I left Albania on Friday, and would return again the next Wednesday. During the weekend I packed my station and antenna. The FT-990 was already prepared for Dxpedition trips and was packed into a rugged suitcase, together with the headset, microphone, cables, Bencher paddle and ETM keyer.
It was quite a job to find all the components of the Butternut, as it was scattered over various boxes due to the recent moving from Indonesia back to the Netherlands. I used a triangle shaped carton box to pack the coils and tubes of the Butternut vertical which could be checked-in as normal luggage at the airliner.
The 20 meters of coax and the dipole were packed into my normal suitcase. All together it was about 40 kilos. Fortunately, I had to travel with one of my colleagues who had no baggage so he could check in one of my cases.
On arrival, all baggage is checked by X-rays and of course one of the customs asked my what I had in my suitcase. “A radio”, I explained. He would like to see it. During the time I was trying to find the key to open it, I was asked where I was working. When I explained that it was for Albanian Telecom, there was no need to open the box anymore.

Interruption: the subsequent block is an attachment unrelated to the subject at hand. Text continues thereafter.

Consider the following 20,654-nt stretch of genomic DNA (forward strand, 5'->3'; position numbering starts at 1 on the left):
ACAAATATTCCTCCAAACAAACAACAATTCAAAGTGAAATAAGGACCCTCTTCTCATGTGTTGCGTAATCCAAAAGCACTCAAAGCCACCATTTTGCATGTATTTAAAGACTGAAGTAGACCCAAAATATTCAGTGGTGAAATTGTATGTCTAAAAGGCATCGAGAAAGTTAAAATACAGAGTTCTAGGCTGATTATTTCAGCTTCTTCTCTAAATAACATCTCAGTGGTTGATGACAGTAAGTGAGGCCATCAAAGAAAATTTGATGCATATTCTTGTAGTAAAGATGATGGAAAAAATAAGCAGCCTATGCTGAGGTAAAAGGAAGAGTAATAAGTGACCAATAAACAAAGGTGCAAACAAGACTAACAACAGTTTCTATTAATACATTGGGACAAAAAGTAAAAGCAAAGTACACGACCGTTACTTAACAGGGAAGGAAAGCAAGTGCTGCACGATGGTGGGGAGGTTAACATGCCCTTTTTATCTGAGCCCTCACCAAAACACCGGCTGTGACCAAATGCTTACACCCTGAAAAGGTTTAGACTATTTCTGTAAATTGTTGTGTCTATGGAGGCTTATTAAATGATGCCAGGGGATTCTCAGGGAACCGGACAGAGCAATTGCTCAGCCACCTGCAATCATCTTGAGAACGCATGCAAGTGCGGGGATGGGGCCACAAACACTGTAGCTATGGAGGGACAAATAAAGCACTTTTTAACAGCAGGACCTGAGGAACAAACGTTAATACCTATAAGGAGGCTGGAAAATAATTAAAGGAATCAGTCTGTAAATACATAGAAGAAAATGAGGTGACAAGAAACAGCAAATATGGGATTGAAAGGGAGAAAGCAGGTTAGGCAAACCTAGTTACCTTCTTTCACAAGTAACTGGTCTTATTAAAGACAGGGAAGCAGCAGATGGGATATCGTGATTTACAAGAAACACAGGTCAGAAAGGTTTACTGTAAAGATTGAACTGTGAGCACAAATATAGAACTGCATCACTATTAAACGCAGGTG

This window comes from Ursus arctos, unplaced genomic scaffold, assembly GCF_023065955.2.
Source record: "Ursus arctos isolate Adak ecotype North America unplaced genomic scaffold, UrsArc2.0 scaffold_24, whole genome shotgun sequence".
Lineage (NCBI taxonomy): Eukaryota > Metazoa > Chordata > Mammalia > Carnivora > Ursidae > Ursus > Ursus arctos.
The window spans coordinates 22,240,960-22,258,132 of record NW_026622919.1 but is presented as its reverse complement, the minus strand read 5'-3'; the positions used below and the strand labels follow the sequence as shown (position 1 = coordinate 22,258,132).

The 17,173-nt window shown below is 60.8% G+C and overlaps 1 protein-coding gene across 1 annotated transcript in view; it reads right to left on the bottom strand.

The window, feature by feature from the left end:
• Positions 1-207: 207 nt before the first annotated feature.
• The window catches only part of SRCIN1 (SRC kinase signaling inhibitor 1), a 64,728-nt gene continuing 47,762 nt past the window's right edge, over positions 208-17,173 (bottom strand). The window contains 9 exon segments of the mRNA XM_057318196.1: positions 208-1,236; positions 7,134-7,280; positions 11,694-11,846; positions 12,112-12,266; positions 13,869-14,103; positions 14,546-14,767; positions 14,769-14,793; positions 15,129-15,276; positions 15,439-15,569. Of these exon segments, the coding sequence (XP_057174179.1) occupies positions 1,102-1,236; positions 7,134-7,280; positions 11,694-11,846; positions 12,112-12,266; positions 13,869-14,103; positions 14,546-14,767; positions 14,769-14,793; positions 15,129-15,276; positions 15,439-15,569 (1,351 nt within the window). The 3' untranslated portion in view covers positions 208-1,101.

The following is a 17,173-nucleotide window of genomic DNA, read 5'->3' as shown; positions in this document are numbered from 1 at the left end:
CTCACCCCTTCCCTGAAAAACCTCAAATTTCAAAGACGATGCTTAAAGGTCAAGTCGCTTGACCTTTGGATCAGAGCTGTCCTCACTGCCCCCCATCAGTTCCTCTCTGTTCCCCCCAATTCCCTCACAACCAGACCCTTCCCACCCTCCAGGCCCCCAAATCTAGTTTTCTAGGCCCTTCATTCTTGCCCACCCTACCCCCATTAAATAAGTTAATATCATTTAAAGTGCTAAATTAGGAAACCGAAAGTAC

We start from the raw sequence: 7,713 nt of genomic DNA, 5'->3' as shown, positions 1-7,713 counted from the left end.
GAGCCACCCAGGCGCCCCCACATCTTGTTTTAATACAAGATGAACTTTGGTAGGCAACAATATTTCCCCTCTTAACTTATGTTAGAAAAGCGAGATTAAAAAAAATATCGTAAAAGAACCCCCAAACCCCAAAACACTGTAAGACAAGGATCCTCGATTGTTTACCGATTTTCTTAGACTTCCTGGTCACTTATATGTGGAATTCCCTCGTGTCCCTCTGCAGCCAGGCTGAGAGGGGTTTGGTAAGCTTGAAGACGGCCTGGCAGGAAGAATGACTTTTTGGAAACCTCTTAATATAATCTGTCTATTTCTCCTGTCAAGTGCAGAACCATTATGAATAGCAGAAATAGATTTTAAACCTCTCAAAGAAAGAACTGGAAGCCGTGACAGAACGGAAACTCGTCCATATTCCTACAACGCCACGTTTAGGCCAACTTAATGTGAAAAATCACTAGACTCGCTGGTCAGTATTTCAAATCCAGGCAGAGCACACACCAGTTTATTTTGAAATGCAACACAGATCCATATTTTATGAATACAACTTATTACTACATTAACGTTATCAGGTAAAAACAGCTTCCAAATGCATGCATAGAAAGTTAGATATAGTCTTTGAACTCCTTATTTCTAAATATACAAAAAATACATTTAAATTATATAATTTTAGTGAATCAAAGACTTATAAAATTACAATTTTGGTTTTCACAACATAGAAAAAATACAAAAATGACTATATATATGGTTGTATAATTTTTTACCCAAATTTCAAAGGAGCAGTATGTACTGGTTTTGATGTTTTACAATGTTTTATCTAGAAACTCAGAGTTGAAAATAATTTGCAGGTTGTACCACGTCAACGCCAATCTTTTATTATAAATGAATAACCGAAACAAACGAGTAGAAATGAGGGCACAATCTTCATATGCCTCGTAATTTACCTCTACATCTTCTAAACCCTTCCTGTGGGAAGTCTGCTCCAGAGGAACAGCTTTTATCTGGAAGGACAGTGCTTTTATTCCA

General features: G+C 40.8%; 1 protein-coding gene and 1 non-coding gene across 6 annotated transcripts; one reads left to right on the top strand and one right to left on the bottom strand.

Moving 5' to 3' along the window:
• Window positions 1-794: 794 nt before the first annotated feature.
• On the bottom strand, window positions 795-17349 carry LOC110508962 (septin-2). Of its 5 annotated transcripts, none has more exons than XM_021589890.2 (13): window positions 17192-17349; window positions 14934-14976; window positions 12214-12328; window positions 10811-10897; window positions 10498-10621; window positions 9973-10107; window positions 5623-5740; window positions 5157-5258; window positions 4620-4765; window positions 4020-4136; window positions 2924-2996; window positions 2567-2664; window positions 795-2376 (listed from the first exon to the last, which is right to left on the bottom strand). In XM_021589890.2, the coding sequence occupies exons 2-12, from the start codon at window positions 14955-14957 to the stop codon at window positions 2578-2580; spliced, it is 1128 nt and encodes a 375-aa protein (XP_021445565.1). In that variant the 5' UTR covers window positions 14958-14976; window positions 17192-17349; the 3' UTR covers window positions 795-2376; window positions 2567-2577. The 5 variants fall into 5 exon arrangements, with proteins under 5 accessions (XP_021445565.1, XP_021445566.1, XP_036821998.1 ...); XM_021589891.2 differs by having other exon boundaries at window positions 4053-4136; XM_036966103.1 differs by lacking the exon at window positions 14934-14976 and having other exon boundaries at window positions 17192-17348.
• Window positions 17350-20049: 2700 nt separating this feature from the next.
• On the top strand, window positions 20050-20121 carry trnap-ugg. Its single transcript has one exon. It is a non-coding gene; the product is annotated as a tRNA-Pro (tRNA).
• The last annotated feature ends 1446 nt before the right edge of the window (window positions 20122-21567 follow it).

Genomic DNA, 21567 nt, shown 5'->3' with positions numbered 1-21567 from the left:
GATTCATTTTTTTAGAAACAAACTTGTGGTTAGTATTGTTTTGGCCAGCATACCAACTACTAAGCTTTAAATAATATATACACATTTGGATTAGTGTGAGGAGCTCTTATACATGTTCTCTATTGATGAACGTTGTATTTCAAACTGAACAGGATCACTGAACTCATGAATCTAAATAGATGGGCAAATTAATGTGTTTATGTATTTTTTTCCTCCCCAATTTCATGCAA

After we arrived in the apartment, I was eager to install the radio. However, it was already late and there was no time to do anything on the antenna installation. Therefore I just intended to listen to the radio and for that purpose I connected a wire between the transceiver and the curtain rod (like you see in old radio books!). To my surprise, I was able to make contacts with this unusual antenna and with only 10 watts output!
Due to the heavy workload, I was only able to start installing my Butternut on Saturday afternoon. It was finished just after sunset. As I fixed the base of the antenna on top of the metal frame of some sort of a carport, I assumed the original radial set was not necessary. On all bands I had a good SWR except 80 meters, but after adjusting the coil, it worked perfect.